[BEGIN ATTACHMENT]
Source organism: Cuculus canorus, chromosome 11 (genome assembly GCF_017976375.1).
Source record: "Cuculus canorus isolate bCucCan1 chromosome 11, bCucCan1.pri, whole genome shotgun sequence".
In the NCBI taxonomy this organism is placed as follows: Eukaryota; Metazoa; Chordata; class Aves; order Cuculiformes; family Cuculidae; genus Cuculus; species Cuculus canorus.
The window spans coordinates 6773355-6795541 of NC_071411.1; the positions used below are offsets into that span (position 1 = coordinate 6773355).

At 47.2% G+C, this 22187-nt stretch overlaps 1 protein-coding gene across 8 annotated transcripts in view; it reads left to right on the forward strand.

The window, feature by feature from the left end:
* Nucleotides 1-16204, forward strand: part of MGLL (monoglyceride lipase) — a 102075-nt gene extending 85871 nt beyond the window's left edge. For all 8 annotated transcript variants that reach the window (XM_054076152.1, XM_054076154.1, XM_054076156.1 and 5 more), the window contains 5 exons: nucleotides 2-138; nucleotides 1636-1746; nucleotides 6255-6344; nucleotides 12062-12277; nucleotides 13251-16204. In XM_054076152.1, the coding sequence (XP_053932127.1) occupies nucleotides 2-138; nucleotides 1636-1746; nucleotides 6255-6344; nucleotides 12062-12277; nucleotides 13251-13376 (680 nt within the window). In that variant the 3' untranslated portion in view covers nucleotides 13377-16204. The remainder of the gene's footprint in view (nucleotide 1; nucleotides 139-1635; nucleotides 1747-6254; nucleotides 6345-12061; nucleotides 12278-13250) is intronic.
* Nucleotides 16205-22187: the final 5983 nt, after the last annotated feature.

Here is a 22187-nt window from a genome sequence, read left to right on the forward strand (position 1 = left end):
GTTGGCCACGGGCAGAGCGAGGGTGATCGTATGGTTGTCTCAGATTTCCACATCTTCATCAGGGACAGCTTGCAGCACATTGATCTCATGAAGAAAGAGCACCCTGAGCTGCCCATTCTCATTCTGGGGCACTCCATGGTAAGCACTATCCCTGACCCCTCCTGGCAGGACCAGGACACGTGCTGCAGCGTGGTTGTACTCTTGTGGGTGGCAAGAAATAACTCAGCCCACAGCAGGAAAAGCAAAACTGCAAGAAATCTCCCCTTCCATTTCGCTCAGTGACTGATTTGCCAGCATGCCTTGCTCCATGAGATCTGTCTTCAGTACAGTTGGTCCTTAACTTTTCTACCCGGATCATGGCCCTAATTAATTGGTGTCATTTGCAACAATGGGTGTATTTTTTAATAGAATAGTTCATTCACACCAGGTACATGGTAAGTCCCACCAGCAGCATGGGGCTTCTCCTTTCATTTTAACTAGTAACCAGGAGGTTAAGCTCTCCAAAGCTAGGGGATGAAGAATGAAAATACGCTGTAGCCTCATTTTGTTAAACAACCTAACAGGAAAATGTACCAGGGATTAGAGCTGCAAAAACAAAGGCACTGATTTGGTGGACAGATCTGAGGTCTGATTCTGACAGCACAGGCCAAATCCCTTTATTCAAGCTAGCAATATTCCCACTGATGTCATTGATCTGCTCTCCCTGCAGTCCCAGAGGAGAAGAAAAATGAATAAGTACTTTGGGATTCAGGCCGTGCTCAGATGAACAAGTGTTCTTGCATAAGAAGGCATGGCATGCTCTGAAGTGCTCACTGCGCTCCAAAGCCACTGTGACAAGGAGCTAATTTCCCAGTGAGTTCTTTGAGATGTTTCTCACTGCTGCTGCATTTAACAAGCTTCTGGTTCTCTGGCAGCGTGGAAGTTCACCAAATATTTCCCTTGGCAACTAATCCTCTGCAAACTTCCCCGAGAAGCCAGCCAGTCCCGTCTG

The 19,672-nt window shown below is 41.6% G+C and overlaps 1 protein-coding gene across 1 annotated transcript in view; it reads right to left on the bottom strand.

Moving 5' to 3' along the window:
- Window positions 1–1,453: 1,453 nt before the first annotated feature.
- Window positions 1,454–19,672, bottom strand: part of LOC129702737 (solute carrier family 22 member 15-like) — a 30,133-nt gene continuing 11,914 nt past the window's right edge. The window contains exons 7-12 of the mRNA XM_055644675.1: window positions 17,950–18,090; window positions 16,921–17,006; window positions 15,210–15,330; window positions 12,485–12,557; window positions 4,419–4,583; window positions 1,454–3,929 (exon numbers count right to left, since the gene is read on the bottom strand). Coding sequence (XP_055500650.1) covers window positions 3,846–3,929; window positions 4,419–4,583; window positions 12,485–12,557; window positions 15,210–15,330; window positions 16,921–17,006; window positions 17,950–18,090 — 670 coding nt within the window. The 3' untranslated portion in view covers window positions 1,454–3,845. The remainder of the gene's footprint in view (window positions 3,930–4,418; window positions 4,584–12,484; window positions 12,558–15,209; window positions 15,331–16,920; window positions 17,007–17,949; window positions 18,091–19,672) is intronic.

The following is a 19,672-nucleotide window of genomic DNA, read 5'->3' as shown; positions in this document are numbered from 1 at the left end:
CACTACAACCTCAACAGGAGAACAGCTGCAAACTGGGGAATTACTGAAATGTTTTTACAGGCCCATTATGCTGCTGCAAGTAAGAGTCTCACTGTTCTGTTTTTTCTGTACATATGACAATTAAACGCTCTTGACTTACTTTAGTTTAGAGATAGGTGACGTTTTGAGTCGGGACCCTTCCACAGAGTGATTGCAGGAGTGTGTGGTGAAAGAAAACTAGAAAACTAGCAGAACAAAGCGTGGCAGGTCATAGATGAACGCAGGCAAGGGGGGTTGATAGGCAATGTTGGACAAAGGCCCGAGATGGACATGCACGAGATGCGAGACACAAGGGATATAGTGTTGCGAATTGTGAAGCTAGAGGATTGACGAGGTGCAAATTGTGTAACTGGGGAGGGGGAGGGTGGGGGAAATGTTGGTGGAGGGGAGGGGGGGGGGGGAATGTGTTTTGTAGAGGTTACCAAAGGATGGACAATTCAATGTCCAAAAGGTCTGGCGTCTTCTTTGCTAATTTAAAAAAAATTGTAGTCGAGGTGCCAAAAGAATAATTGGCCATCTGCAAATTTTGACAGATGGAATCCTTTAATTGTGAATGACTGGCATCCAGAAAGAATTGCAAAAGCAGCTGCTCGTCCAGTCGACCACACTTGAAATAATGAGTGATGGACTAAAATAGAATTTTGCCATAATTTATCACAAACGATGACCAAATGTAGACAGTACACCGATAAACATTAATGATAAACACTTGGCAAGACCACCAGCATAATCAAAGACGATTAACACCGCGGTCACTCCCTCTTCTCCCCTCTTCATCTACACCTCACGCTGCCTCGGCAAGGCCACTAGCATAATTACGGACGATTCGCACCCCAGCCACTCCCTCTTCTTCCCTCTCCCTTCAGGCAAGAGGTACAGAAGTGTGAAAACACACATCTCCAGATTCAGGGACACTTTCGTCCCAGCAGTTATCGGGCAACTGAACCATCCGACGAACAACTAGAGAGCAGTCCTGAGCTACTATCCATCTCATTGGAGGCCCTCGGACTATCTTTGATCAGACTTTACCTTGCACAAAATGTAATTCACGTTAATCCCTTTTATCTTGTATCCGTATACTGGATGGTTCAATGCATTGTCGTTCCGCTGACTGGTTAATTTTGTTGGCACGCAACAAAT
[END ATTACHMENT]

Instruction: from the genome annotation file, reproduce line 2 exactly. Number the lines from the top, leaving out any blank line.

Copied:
Source record: "Cuculus canorus isolate bCucCan1 chromosome 11, bCucCan1.pri, whole genome shotgun sequence".